According to the Thebans, an event took place at this time which to me is most amazing. As Mys of Europos was visiting all of the oracles, he came also to the precinct of Ptoian Apollo, the sanctuary called the Ptoios, which belongs to the Thebans and, being situated near a mountain and next to the city of Akraiphiai, overlooks Lake Copais. So when this man called Mys came to this sanctuary, three men who had been selected by the state to write down the expected prophecy accompanied him, but all of a sudden, the prophet began to speak in a barbarian tongue. The Thebans accompanying Mys were struck with wonder at hearing barbarian speech instead of Greek, and had no idea how to deal with it. Mys, however, snatched away from the tablet they had brought along and wrote down what it had said, he left and returned to Thessaly.
One thing which the Thebans declare to have happened at this time is to me very surprising. Mys, the Europian, they say, after he had gone about to all the oracles, came at last to the sacred precinct of Apollo Ptous. The place itself bears the name of Ptoum; it is in the country of the Thebans, and is situate on the mountain side overlooking Lake Copais, only a very little way from the town called Acraephia. Here Mys arrived, and entered the temple, followed by three Theban citizens -- picked men the god might give. No sooner was he entered than the prophet delivered him an oracle, but in a foreign tongue; so that his Theban attendants were astonished, hearing a strange language when they expected Greek, and did not know what to do. Mys, however, the Europian, snatched from their hands the tablet which they had brought with them, and wrote down what the prophet uttered. The reply, he told them, was in the Carian diaclect. After this, Mys departed and returned to Thessaly.
Anyway, back to the story of Mys, the man from Europus. According to the Thebans, something happened which I find very odd. Among all the various oracular sites he visited here and there was the precint of Apollo of Ptous. This shrine, called the Ptoum, lies within Theban-controlled territory, on a hill overlooking Lake Copais, very close to the town of Acraephia. On his visit to the Ptoum the man called Mys was accompanied by three Thebans, who had been delegated by the Theban authorities to write down the oracle's statement. Suddenly, the oracles's prophet began to speak in a foreign language! The Thebans who had come with Mys were astonished to hear a foreign language instead of Greek, and they did not know what to make of it, but Mys of Europus snatched the writing-tablet they had brought from their hands and began to write down on it the prophet's words, explaining that he was speaking Carian. Then Mys went back to Thessaly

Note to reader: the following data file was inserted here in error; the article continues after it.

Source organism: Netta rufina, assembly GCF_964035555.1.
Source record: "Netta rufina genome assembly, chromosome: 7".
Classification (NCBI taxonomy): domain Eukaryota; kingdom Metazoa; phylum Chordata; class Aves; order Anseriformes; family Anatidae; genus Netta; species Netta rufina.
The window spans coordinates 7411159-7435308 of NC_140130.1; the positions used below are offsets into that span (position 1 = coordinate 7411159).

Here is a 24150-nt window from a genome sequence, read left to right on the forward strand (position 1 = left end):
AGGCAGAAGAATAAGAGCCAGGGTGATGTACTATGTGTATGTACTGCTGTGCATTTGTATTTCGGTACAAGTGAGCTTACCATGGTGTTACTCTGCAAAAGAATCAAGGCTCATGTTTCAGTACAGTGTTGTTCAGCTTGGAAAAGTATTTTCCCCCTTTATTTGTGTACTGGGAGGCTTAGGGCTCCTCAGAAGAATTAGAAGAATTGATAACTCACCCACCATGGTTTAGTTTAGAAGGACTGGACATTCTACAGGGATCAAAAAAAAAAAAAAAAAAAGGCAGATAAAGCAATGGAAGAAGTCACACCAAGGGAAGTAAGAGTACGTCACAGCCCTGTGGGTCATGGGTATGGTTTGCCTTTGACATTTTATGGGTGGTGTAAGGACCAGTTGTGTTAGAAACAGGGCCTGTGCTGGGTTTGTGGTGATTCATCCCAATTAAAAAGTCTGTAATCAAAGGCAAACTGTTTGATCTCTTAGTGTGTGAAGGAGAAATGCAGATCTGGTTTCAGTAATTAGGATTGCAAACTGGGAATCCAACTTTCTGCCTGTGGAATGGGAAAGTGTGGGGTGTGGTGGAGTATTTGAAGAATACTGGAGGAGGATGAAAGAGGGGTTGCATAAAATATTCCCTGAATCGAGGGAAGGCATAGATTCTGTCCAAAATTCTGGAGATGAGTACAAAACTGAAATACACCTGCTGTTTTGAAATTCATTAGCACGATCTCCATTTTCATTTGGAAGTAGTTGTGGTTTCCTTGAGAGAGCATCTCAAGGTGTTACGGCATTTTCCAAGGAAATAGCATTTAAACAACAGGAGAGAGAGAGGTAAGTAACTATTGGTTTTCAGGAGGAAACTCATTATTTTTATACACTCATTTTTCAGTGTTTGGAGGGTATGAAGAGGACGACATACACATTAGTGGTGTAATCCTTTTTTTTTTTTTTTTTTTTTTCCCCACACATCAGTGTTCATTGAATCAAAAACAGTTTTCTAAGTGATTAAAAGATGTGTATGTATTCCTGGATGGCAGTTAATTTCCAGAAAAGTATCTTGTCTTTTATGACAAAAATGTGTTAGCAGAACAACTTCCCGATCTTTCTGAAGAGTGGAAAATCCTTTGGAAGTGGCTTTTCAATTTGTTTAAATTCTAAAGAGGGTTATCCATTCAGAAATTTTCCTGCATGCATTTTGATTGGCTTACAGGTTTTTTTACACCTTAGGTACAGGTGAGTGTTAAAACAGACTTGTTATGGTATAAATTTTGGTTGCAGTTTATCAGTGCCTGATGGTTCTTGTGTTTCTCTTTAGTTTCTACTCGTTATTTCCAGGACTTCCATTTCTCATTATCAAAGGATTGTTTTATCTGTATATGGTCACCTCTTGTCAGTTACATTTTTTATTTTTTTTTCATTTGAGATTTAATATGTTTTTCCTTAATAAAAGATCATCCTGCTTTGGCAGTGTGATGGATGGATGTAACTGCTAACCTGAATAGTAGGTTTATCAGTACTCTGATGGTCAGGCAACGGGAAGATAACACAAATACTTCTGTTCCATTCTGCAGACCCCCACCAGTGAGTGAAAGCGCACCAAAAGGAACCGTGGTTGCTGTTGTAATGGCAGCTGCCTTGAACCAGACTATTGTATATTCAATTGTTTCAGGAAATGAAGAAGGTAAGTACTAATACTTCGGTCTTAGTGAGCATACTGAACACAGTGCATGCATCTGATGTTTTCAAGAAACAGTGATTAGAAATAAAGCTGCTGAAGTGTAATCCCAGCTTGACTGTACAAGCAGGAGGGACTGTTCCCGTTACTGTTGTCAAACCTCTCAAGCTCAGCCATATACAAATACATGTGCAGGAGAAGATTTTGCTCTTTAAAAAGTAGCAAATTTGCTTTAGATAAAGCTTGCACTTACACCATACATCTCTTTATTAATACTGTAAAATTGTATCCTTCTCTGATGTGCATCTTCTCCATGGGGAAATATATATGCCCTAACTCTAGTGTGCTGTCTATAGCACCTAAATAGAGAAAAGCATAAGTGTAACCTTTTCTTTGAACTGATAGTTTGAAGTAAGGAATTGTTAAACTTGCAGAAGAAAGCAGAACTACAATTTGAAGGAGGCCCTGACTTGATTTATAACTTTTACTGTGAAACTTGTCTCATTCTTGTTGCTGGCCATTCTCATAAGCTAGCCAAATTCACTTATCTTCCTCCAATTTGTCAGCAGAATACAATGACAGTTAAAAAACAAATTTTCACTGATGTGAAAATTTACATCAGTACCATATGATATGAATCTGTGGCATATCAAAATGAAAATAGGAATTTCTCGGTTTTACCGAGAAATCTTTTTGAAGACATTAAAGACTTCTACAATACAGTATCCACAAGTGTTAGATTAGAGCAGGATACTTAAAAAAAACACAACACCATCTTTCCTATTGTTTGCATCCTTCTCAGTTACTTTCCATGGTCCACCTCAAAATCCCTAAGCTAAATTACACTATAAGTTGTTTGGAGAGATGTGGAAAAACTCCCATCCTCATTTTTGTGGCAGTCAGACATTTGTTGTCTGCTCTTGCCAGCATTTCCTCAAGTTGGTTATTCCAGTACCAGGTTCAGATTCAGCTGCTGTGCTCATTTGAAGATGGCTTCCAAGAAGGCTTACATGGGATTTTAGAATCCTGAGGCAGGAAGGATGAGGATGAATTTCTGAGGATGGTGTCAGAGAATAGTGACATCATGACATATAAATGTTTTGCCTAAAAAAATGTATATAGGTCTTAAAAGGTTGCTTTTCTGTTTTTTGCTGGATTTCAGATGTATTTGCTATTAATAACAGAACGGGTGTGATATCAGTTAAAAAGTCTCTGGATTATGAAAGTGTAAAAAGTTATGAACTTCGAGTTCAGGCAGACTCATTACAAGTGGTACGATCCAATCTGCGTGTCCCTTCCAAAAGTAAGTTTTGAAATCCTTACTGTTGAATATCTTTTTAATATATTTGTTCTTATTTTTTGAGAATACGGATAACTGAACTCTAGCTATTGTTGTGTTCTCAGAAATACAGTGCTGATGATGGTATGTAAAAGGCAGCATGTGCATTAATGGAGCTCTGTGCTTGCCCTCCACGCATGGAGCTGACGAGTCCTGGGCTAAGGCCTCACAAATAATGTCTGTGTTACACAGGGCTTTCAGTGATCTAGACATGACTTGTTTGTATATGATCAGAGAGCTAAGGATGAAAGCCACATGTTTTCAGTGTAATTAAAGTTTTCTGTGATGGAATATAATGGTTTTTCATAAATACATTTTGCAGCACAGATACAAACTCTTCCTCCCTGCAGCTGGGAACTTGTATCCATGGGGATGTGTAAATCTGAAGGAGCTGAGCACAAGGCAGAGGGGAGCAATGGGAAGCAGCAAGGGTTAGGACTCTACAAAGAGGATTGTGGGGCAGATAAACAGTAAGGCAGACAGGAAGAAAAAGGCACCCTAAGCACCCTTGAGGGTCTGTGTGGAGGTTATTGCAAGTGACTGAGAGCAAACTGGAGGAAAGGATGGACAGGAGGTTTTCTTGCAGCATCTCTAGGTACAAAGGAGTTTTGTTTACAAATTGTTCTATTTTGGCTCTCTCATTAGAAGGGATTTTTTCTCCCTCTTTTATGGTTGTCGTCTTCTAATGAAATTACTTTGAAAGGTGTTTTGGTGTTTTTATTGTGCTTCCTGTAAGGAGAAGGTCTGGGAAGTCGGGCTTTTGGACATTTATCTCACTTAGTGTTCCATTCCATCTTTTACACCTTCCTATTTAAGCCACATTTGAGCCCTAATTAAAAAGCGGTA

One thing which the Thebans say happened at this time seems t o me very remarkable: Mys, the man from Europus, visited during his tour of the oracles the precint of Apollo Ptoius; the temple, which is called Ptoium, belongs to Thebes and is situated very near Acraephia, on the hill overlooking Lake Copais. Mys entered the shrine accompanied by three men from Thebes, who had been officially appointed to take down whatever answer the god might give. The prophet through whom the god spoke at once delivered his oracles -- in a foreign language. The three Thebans were astonished at hearing a strange tongue instead of Greek,  and did not know what to do about it; Mys, however, snatched the tablet they had brought to write the oracle on, and, declaring that the god's response had been delivered in Carian, wrote it down himself and hurried back to Thessaly.
Then a very extraordinary wonder happened, according to the Thebans. This Mys, man or Eruopus, having wandered up and down among all the oracles, came to the sanctuary of Ptoan Apollo. This is the sanctuary called Ptoum and is the possession of the Thebans. It lies above Lake Copais on a mountain, near to the town Acraephia. When the man called Mys came into this shrine, there followed him three men of the city, selected by the commonalty to write down what was prophesied; and suddenly the prophet spoke in a foreign language. Those of the Thebans who followed Mys were in astonishment when they heard the foreign tongue instead of Greek and they did not know how to handle their present difficulty. But Mys of Europus snatched from them the tablet they carried that he might write on it what the prophet said. He said that what was spoken was Carian, and he wrote it down and made off to Thessaly with it.